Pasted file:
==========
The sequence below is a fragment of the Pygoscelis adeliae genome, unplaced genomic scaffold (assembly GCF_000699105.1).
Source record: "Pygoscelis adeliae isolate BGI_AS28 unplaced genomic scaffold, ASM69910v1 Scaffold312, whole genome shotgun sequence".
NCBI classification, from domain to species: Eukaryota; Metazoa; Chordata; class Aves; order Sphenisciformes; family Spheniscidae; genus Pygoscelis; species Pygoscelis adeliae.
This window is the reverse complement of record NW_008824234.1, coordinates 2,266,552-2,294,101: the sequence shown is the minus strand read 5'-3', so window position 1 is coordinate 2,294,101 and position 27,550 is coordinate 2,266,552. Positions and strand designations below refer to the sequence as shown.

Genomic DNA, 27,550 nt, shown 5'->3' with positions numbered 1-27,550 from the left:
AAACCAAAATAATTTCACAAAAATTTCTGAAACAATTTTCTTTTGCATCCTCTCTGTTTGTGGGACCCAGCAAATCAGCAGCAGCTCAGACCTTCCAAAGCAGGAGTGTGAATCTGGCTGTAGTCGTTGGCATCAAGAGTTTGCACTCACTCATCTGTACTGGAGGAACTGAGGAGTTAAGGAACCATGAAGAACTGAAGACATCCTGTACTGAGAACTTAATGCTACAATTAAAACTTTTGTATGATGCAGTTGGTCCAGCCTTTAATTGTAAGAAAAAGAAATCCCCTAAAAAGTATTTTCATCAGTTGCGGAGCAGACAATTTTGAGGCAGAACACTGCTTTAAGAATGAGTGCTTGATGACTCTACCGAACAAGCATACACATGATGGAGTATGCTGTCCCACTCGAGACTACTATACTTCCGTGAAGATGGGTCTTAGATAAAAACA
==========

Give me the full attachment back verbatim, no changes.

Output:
The sequence below is a fragment of the Pygoscelis adeliae genome, unplaced genomic scaffold (assembly GCF_000699105.1).
Source record: "Pygoscelis adeliae isolate BGI_AS28 unplaced genomic scaffold, ASM69910v1 Scaffold312, whole genome shotgun sequence".
NCBI classification, from domain to species: Eukaryota; Metazoa; Chordata; class Aves; order Sphenisciformes; family Spheniscidae; genus Pygoscelis; species Pygoscelis adeliae.
This window is the reverse complement of record NW_008824234.1, coordinates 2,266,552-2,294,101: the sequence shown is the minus strand read 5'-3', so window position 1 is coordinate 2,294,101 and position 27,550 is coordinate 2,266,552. Positions and strand designations below refer to the sequence as shown.

Genomic DNA, 27,550 nt, shown 5'->3' with positions numbered 1-27,550 from the left:
AAACCAAAATAATTTCACAAAAATTTCTGAAACAATTTTCTTTTGCATCCTCTCTGTTTGTGGGACCCAGCAAATCAGCAGCAGCTCAGACCTTCCAAAGCAGGAGTGTGAATCTGGCTGTAGTCGTTGGCATCAAGAGTTTGCACTCACTCATCTGTACTGGAGGAACTGAGGAGTTAAGGAACCATGAAGAACTGAAGACATCCTGTACTGAGAACTTAATGCTACAATTAAAACTTTTGTATGATGCAGTTGGTCCAGCCTTTAATTGTAAGAAAAAGAAATCCCCTAAAAAGTATTTTCATCAGTTGCGGAGCAGACAATTTTGAGGCAGAACACTGCTTTAAGAATGAGTGCTTGATGACTCTACCGAACAAGCATACACATGATGGAGTATGCTGTCCCACTCGAGACTACTATACTTCCGTGAAGATGGGTCTTAGATAAAAACA